Could this story have been told without the military?
Jarrow: One reason that I wanted to tell this story today is because, as you know, increasingly, the United States’ military really focuses on Special Ops, focuses on clandestine covert operations, small operations that the public often doesn’t know about. That’s just how war [functions], for a number of different reasons, probably the biggest of which is that it tends to result in less casualties, which is obviously a really good thing. But that’s kind of a newer in the history of warfare and it feels like it carries with it some really unique challenges when you’re doing that small scale covert operation. It just felt like a uniquely contemporary story to tell.
One of the first things you’re taught in the Army is every Soldier has the responsibility to defy an unlawful order, which you addressed quite effectively in the pilot. Are you working with subject matter experts (SME) to address matters of military authenticity?
Jarrow: [Authenticity] has been a real focus for us to try to get that right… We have two veterans on our writing staff, actually both female veterans. We also have a wonderful [SME], who was in the 160th, which is the aviation Special Ops unit that we fictionalized in this series. He’s a veteran, a helicopter pilot himself, and he’s on set every day, so he helps them with the flying, making sure that that looks real, he helps them with the formations, he helps them with the uniforms, making sure everyone is wearing the right kind of uniform, even stuff down to background extras in uniforms.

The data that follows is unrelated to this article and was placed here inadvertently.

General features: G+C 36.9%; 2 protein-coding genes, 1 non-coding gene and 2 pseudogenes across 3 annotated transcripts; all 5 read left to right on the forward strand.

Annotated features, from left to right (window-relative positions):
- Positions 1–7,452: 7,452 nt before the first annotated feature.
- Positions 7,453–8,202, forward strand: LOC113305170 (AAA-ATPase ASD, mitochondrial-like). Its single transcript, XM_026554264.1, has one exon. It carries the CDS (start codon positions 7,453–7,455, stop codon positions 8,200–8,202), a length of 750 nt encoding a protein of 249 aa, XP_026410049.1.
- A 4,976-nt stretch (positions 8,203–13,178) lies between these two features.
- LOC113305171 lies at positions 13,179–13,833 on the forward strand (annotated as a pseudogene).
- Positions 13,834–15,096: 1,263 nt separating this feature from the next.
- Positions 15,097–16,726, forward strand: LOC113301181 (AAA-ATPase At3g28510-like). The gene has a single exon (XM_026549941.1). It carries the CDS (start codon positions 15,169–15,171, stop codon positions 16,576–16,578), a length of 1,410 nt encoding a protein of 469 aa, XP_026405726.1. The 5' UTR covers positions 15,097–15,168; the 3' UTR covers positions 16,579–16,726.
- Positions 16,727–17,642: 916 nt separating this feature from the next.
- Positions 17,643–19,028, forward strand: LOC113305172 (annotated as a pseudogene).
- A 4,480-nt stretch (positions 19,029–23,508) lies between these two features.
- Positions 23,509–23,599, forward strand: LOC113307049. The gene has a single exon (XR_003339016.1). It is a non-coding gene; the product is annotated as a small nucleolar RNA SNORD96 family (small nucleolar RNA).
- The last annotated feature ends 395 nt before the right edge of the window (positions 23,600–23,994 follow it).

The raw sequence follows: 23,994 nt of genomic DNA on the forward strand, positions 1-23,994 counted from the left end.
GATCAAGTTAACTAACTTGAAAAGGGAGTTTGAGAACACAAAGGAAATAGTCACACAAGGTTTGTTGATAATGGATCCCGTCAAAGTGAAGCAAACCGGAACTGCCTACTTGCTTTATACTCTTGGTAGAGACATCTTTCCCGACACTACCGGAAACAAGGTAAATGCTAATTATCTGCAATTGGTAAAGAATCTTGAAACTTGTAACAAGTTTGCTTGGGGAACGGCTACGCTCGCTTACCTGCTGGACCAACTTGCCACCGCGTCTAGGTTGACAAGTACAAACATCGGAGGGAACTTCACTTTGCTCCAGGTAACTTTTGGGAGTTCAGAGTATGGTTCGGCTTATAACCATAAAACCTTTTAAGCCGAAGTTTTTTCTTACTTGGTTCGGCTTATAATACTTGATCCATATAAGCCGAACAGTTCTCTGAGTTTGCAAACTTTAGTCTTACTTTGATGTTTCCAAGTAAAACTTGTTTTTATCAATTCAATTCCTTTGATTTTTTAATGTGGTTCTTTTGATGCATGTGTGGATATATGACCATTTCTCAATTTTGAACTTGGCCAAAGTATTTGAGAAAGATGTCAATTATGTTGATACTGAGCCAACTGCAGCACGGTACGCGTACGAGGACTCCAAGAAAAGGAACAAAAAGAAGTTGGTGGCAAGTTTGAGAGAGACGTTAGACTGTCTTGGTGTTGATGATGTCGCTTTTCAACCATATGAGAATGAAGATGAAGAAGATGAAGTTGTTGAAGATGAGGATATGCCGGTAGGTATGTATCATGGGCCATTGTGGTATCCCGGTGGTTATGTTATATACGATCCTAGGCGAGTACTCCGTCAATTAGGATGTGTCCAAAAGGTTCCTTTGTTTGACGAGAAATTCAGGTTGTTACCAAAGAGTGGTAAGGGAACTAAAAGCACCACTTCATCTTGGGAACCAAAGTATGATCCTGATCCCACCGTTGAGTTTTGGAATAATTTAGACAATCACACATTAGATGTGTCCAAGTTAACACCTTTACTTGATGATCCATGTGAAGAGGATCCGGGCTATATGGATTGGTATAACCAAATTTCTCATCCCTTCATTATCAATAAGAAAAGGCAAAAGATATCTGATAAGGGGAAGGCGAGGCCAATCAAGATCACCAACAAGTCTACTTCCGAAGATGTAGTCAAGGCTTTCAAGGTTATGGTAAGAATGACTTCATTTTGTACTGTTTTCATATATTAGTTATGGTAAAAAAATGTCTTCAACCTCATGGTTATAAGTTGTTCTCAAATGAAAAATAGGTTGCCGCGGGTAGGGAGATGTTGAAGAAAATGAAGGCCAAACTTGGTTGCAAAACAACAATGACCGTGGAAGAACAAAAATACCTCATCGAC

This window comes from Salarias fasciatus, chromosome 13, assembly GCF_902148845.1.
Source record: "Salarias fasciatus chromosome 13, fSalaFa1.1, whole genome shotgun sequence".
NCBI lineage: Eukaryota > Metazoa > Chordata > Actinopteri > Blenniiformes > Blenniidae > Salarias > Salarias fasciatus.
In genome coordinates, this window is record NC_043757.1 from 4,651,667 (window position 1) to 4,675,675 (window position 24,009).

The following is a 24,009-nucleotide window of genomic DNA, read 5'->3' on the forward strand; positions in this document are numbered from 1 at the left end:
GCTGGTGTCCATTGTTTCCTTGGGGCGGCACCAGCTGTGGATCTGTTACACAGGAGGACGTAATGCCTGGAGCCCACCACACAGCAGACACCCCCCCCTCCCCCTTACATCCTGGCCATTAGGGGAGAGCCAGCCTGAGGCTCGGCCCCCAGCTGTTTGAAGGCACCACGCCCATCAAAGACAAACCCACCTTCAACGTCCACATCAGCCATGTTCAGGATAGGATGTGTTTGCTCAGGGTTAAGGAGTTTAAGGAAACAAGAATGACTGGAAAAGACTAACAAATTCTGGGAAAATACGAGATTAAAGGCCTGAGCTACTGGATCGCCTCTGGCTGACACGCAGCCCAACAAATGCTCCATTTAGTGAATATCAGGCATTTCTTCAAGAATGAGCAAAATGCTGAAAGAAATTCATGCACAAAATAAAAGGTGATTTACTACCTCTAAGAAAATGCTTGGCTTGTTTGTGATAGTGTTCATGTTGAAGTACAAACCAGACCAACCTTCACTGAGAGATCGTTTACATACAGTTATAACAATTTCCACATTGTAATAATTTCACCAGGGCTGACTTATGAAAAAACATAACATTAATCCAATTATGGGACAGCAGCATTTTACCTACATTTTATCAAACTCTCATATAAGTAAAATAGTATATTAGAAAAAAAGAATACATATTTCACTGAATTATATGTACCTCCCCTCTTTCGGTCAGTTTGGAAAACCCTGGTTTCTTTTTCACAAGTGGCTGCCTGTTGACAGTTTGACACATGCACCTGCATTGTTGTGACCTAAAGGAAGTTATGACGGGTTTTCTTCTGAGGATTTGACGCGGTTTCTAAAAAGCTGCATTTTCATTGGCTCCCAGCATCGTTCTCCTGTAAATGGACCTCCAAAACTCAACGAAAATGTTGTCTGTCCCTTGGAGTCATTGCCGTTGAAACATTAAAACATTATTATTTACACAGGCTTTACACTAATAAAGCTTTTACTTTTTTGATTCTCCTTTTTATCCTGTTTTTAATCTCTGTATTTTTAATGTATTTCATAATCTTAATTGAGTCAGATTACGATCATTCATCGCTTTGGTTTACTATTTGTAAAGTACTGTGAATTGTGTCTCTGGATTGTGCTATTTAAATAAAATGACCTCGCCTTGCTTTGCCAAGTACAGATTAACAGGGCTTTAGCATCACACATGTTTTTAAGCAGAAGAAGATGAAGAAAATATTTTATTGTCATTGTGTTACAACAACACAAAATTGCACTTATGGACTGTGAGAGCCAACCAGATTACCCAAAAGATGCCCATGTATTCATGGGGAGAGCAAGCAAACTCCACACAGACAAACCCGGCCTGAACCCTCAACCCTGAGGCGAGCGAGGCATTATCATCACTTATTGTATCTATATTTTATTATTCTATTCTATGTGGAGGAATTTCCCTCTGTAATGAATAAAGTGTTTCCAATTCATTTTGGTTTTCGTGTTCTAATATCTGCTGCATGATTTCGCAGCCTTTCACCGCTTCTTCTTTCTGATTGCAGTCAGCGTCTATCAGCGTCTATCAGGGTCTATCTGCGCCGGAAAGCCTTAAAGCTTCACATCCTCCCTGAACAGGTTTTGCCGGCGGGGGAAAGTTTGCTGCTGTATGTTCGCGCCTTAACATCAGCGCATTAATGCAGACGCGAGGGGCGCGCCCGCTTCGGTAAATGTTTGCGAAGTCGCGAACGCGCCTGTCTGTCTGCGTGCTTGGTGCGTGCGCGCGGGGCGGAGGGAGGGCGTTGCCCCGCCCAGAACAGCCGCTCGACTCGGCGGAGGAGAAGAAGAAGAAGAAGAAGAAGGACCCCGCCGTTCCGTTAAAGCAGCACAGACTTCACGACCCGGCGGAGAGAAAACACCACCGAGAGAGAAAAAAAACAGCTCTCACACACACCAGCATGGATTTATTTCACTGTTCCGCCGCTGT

Fort McPherson, Al Shabaab, ISIS, and Bowe Bergdahl are mentioned in the pilot. Is specificity of real-world locations and contemporary timelines important to the story?
Jarrow: I’d say that, to the point of authenticity is important to us, just including those details are authentic… You know the mentions of Al Shebaab and ISIS and what’s going on in Somalia, that is all what is going on and it’s so important to be authentic about that in the interest of just having a general sense of authenticity. The other thing is, we talked about what do we show. We don’t know exactly what year it is, it’s probably around now but, as you know, with uniforms and stuff, it’s always changing. The camouflage is changing, all that stuff. So wardrobe apartment needed to know, what year is it? That’s going to really inform what uniforms their wearing. So we made the decision that it’s going to be now, because we had to do what was right for all the uniforms and everything.
Our interview with Kyle Jarrow continues next week, including details regarding how Valor ended-up on The CW and what kind of audience the show hopes to reach. Please check back with us for more of this really interesting discussion.
Have you seen Valor yet or are you planning to watch? Let us know in the comments down below!
Valor airs Monday nights at 9 p.m. on The CW.